© John Fraser
In 1998, in a valedictory spirit, I went through my black-and-white photos, picked twenty-five of them, and had them printed in a book of my designing called Testament. Roxanne Smith, herself a photographer, did the photocopying with me at Carsand-Mosher Photographic. Wayne Dickson printed the textual parts at Kinko’s Copy Centre. Twenty-five numbered copies were made. I gave most of them away to friends.
Later that year, and on into 1999, I officially registered myself as Throwaway Books, and did twenty more little books using the same basic design, this time having everything handled at Kinko’s—the textual parts by Wayne, the images by Karen Vincent. The Xerox machine was set for automatic colour copying, which produced the clearest images with the fewest difficulties and resulted in some interesting aleatory toning. Ten copies was the normal printing. I gave a lot of those copies away too.
What you have here is a selection of a hundred and seven images from the Throwaways. One book, Sun, is reproduced almost in its entirety. Images of Carol Hoorn Fraser from the Throwaway Artist can be found in the other half of this site (see home-page button on left).
Images on a sequence of print pages and on a single computer page can look different. I have done some editing.
In the notes to Testament, I said:
I started doing photography seriously in 1956, kept at it for a dozen years or so, and returned to it in 1995. I am grateful for the encouragement, sometimes brief, sometimes extensive, some of it years ago, of a number of people, among them Carol Lind Geary, Allen Downs, Jerry Liebling, Jim Clark, Joselyn Grassby, Findlay Muir, Richard Robertson, Ian Colford, Collette Saunders, Dan O’Brien, George Georgakakos, and Rob and Joyce Stevenson.
Three debts so particularly deep: to Carol Hoorn Fraser, whose informed and generous eye was always there in the old days for the darkroom harvest; to Robert Eugene Wilcox, an exemplar of photographic integrity, who conveyed so much, so gently, in so few words; and to David McGimpsey, without whose enthusiasm a lot of images might not exist at all.
The following remarks are taken from my introduction to a few of my images that were reproduced in Ian Colford’s Pottersfield Portfolio in 1998.
This selection, my first ever, was put together by the editors from among several hundred photos. Over the years I've taken maybe fourteen thousand, the vast majority black-and-white, without tripod, flash, cropping, wide-angle or telephoto lenses, or high-contrast printing.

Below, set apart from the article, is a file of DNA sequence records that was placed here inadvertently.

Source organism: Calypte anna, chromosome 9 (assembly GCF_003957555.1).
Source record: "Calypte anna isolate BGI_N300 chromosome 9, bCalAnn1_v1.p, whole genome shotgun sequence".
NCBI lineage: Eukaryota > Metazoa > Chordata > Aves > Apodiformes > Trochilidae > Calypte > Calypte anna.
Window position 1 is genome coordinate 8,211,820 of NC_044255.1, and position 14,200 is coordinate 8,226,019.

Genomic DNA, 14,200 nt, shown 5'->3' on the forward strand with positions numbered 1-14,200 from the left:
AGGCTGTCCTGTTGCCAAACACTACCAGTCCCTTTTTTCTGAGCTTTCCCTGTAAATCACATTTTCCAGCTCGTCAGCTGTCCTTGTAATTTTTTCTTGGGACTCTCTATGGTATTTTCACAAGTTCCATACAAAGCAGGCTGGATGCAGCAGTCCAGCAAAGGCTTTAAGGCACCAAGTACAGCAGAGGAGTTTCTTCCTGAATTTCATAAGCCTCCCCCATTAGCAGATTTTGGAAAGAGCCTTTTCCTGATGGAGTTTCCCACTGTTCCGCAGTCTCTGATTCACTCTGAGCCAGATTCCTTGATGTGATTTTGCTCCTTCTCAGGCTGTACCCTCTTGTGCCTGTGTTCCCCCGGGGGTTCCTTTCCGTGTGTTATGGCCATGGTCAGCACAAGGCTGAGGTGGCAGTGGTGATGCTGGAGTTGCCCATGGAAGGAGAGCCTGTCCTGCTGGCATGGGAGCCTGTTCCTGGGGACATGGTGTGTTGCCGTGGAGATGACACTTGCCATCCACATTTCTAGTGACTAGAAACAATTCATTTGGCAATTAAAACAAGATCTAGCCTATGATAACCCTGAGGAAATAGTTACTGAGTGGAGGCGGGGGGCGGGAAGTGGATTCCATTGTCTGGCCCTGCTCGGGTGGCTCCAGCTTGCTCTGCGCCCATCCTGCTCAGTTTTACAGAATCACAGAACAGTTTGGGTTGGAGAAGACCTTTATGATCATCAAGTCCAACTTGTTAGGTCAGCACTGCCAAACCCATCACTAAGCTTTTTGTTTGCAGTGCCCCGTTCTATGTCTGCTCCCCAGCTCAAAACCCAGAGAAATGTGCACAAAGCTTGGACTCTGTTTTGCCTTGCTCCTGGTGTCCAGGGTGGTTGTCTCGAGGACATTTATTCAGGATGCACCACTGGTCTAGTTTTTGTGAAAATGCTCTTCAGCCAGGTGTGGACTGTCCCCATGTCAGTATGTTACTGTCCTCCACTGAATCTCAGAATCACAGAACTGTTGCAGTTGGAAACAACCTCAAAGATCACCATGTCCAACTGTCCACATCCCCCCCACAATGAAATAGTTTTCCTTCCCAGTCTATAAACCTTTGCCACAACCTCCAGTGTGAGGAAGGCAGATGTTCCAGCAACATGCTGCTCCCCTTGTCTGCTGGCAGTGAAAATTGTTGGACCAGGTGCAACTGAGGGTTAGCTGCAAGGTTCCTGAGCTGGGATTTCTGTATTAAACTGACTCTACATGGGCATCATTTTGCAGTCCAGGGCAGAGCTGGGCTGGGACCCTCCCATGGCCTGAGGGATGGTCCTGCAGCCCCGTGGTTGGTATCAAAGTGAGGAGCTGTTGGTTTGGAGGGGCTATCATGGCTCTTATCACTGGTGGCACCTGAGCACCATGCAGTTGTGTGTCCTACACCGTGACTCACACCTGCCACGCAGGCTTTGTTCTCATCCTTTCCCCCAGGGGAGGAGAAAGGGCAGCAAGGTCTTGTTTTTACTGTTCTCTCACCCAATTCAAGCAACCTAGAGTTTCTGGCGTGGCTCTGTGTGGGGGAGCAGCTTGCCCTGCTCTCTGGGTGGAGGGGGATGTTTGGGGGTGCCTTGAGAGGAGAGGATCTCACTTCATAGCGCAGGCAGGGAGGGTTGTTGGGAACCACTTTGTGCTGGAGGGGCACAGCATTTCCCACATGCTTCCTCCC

When I started, the classic Leica was the most beautiful camera in the world for me, and Henri Cartier-Bresson was my idol. I was relieved when I learned that he would shoot hundreds of pictures in a day. I'd assumed that those unforgettable images in The Europeans presented themselves to him like game whirring up with every step of the hunter.
“Snap shot--1. a hurried shot fired with little or no aim; quick, offhand shot” Of course you may miss. I've taken acres of boring pictures. But without that split-second seizing of the moment, you won't get the one in twenty (if you're lucky) that makes it all worthwhile. And you have to be ready. Until those tiny rectangles are enlarged you won't know the exact expression on a face. A configuration had flickered before you, saying, “Take me!” Zen time.
Photos are prints, not windows; compositions in black and grey. And, like haiku, needing to be shared, co-creatively. Images can be near-identical, form and content sibling rivals, printing decisions multiple. Over the years, a long filtering. Some pictures stay alive and unimprovable, others fade, others again (re-viewed later) speak to you as they never did at the time.
Encounters, relationships, sometimes close to the horns. The photographer here, now, always, at this instant, tripping a shutter. Cartier-Bresson, Riis, Evans, Brassaï, Lange, Weegee, Klein, Frank, Arbus, others, others. A major tradition. Indispensable.
Of course you have to be a bit crazy--obsessed with seeing, discovering, uncovering, horrified by the thought of losing the unique moment from timidity or fumbling. Terminal scopophilia! And when the sun comes out, where else do you head but to the darkroom, where the light you left behind gets hyper-distilled under the enlarger?
Camera obscura: “a dark chamber with a lens or opening through which an image is projected onto an opposite surface.” The primal thrill—being inside, in the dark, looking at the outside world miniaturized and silent on a table around which you're standing with others.
I began in 1956 with Carol’s Argus C-3, graduated the following year to a used Leica IIIC with the classic 50mm f3.5 Elmar lens, and traded that in in 1961 for a IIIG with a 50mm f2 Summitar lens. When I returned to photography in 1995, it was with a Canon EOS Rebel with the Canon EF 50mm f1.8 lens, a lovely camera. My basic film in the Fifties and Sixties was Kodak Plus-X, in the Nineties the much improved Tri-X. I did my own printing.
The covers of the Throwaways, a light-weight card stock, were 8 1/2" x 9", the interior pages a quarter-inch narrower, the spiral binding white plastic. In most of them I used pages with Roman numerals as dividers. I’ve omitted the three in the one that’s reproduced here.
Most contained between six and nine images.
I scanned the books, rather than my original prints, because I like the warmer tones. Rob Stevenson did the coding. To him, as always, my thanks.
All rights reserved in all media. For permission to reproduce any of the images in Moments, apply to the Site Secretary.
© John Fraser